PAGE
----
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All That Scales Is Not Flaky - Is It Psoriasis?

By Dr. Charles Lynde

Scaly skin is not to be taken lightly. It is a very real disease that often impacts a person's self-confidence and self-esteem. Some people -- including some doctors -- tend to think that skin disease is trivial.

Not so according to research, which shows that the physical and emotional impact of psoriasis can be as great as cardiac failure or depression. For information on the impact on psoriasis, have a look at the rest of this site.

What is it?

Scaling, often painful, is called psoriasis, and while it may cause anxiety or nervous conditions, it is not triggered by these circumstances. It can manifest in a variety of ways, all of which can be extremely frustrating. For example:

  • Your scalp is so itchy that it is driving you crazy.
  • Shaking hands is embarrassing because of the rough scale on your skin.
  • The cracks on your fingertips sting
  • Simple activities such as buttoning your shirt are painful.
  • You know all too well that others notice your brown, uneven nails.
  • You need to vacuum when you take off your clothes because of the snow storm of scale when you undress.
  • You are told to not use the hot tub at the local pool because you are at risk of infection others (psoriasis is not infectious).


  • Does not occur because of anxiety or any nervous condition
  • Occurs as small patches, or can cover most of the body
  • Can vary in intensity over time
  • In some people, may disappear for months or years
  • Tends to run in families

Why does the skin "behave like this?"

Waterproofing is one of the important functions of the skin - it does this by producing a layer of fat mixed with protein on the surface. The skin is also the site where many of the immunological battles of the body take place. White cells called lymphocytes attack an as yet unknown immunological abnormality. These lymphocytes become activated in psoriasis causing inflammation in the skin. This not only makes the skin red, but drives the epidermis -- the outer layer -- to grow faster, thus becoming thicker and scalier.

At this time we do not know what exactly the lymphocytes are attacking in the skin. We do know that these lymphocytes produce an ongoing cascade of chemical messengers that induce changes in the skin, making it red, thick and scaly. In some people with psoriasis, these lymphocytes can also produce inflammation in joints, called psoriatic arthritis. Click on PsoriaticArthritisGuide for more information.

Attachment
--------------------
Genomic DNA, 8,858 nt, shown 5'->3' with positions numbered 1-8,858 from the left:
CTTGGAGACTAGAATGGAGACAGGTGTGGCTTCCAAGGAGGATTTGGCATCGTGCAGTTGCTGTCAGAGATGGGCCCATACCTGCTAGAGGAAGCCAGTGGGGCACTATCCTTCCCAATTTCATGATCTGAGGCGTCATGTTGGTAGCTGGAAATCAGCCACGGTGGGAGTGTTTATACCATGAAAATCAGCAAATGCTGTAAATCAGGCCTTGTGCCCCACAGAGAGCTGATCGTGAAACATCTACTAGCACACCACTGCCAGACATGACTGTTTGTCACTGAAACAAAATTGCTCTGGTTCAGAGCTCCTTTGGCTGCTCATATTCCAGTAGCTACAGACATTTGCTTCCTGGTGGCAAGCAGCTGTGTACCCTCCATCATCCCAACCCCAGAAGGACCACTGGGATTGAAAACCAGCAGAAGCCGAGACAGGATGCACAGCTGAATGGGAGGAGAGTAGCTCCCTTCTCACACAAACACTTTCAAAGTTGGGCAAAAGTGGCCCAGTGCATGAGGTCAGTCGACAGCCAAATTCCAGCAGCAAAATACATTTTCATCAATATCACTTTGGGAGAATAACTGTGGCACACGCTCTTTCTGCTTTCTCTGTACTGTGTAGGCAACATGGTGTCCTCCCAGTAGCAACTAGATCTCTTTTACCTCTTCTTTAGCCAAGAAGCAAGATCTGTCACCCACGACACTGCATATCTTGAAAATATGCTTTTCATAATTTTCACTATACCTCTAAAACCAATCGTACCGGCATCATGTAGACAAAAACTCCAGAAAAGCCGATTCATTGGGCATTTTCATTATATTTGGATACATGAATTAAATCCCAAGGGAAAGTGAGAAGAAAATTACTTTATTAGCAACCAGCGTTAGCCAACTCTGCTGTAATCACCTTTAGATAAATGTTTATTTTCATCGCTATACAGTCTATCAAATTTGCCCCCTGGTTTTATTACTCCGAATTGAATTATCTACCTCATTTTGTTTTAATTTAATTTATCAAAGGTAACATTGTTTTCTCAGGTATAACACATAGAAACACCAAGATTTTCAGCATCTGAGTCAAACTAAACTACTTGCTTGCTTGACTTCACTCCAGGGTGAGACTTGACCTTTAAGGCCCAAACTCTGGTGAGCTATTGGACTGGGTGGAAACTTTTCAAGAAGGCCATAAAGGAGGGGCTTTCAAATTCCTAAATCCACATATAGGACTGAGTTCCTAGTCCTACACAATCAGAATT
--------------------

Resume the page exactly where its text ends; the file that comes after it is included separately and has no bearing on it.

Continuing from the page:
Is there any hope for severe psoriasis?

The good news is that this neglected disease is now getting some of the therapeutic attention it deserves.

Treatments in the past have been:

  • Creams and ointments containing cortisone, Vitamin D, Tazarotene
  • Ultraviolet lights
  • Oral drugs including Vitamin A-like pills, methotrexate (anti-cancer drug) that slows down the abnormal inflammation

New treatments - New Hope

  • A greater understanding through research has identified some of the cellular factors that play an important role in the development of psoriasis.
  • The new generation of drugs called the "Biologics" is much more specific in blocking the activated lymphocytes or neutralizing some of the important chemicals that they produce that encourages psoriasis.
  • In Canada a drug called Alefacept (Amevive) has recently been approved for psoriasis. This drug blocks the activation of the lymphocytes that are specific in psoriasis.
  • Another drug called Entaneracept (Enbrel) has been approved recently for psoriatic arthritis. It blocks the action of a chemical called tumor necrosis factor.

There are numerous treatment options for this skin condition; visit the rest of this site and PsoriaticArthritisGuide for more in-depth information. And of course, always ask your doctor or dermatologist for help.

About the author:
Dr. Charles Lynde is an Assistant Clinical Professor, University of Toronto and a Consultant with the University Health Network (Toronto Western Division), Markham-Stouffville Hospital and Scarborough Grace Hospital. His special interests include: Paediatric Dermatology, Cosmetic Procedures, Contact Dermatitis, Skin Cancer, Laser Procedures, Psoriasis Clinic, and clinical trials in acne, eczema, psoriasis.